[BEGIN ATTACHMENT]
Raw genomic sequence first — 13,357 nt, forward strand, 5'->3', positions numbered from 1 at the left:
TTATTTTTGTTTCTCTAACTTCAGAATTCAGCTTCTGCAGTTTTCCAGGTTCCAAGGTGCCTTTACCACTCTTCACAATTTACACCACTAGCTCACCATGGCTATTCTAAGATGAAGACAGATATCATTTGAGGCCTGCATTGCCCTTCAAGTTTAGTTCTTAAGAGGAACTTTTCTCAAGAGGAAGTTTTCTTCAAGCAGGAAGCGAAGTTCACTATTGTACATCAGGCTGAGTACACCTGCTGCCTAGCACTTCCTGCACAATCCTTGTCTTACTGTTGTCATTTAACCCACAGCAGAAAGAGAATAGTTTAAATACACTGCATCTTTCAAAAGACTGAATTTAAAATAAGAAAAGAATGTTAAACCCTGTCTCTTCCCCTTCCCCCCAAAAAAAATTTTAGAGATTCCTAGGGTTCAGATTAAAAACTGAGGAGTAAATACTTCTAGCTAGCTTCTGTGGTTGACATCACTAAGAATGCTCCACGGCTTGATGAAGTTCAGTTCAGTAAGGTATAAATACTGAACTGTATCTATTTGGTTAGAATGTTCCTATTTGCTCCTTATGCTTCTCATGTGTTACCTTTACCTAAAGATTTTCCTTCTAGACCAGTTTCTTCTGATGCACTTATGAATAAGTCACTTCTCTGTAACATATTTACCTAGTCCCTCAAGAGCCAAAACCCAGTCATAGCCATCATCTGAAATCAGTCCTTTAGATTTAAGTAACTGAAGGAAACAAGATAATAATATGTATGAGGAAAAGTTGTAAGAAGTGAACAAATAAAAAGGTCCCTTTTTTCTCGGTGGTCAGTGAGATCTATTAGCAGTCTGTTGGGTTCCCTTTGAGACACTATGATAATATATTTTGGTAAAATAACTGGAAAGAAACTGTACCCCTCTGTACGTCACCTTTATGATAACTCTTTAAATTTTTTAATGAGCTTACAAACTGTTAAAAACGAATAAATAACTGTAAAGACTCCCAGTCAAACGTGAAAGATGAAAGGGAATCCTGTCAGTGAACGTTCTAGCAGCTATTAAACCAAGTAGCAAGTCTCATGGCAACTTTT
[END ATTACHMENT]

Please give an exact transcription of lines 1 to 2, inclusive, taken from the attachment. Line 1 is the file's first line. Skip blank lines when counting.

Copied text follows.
Raw genomic sequence first — 13,357 nt, forward strand, 5'->3', positions numbered from 1 at the left:
TTATTTTTGTTTCTCTAACTTCAGAATTCAGCTTCTGCAGTTTTCCAGGTTCCAAGGTGCCTTTACCACTCTTCACAATTTACACCACTAGCTCACCATGGCTATTCTAAGATGAAGACAGATATCATTTGAGGCCTGCATTGCCCTTCAAGTTTAGTTCTTAAGAGGAACTTTTCTCAAGAGGAAGTTTTCTTCAAGCAGGAAGCGAAGTTCACTATTGTACATCAGGCTGAGTACACCTGCTGCCTAGCACTTCCTGCACAATCCTTGTCTTACTGTTGTCATTTAACCCACAGCAGAAAGAGAATAGTTTAAATACACTGCATCTTTCAAAAGACTGAATTTAAAATAAGAAAAGAATGTTAAACCCTGTCTCTTCCCCTTCCCCCCAAAAAAAATTTTAGAGATTCCTAGGGTTCAGATTAAAAACTGAGGAGTAAATACTTCTAGCTAGCTTCTGTGGTTGACATCACTAAGAATGCTCCACGGCTTGATGAAGTTCAGTTCAGTAAGGTATAAATACTGAACTGTATCTATTTGGTTAGAATGTTCCTATTTGCTCCTTATGCTTCTCATGTGTTACCTTTACCTAAAGATTTTCCTTCTAGACCAGTTTCTTCTGATGCACTTATGAATAAGTCACTTCTCTGTAACATATTTACCTAGTCCCTCAAGAGCCAAAACCCAGTCATAGCCATCATCTGAAATCAGTCCTTTAGATTTAAGTAACTGAAGGAAACAAGATAATAATATGTATGAGGAAAAGTTGTAAGAAGTGAACAAATAAAAAGGTCCCTTTTTTCTCGGTGGTCAGTGAGATCTATTAGCAGTCTGTTGGGTTCCCTTTGAGACACTATGATAATATATTTTGGTAAAATAACTGGAAAGAAACTGTACCCCTCTGTACGTCACCTTTATGATAACTCTTTAAATTTTTTAATGAGCTTACAAACTGTTAAAAACGAATAAATAACTGTAAAGACTCCCAGTCAAACGTGAAAGATGAAAGGGAATCCTGTCAGTGAACGTTCTAGCAGCTATTAAACCAAGTAGCAAGTCTCATGGCAACTTTT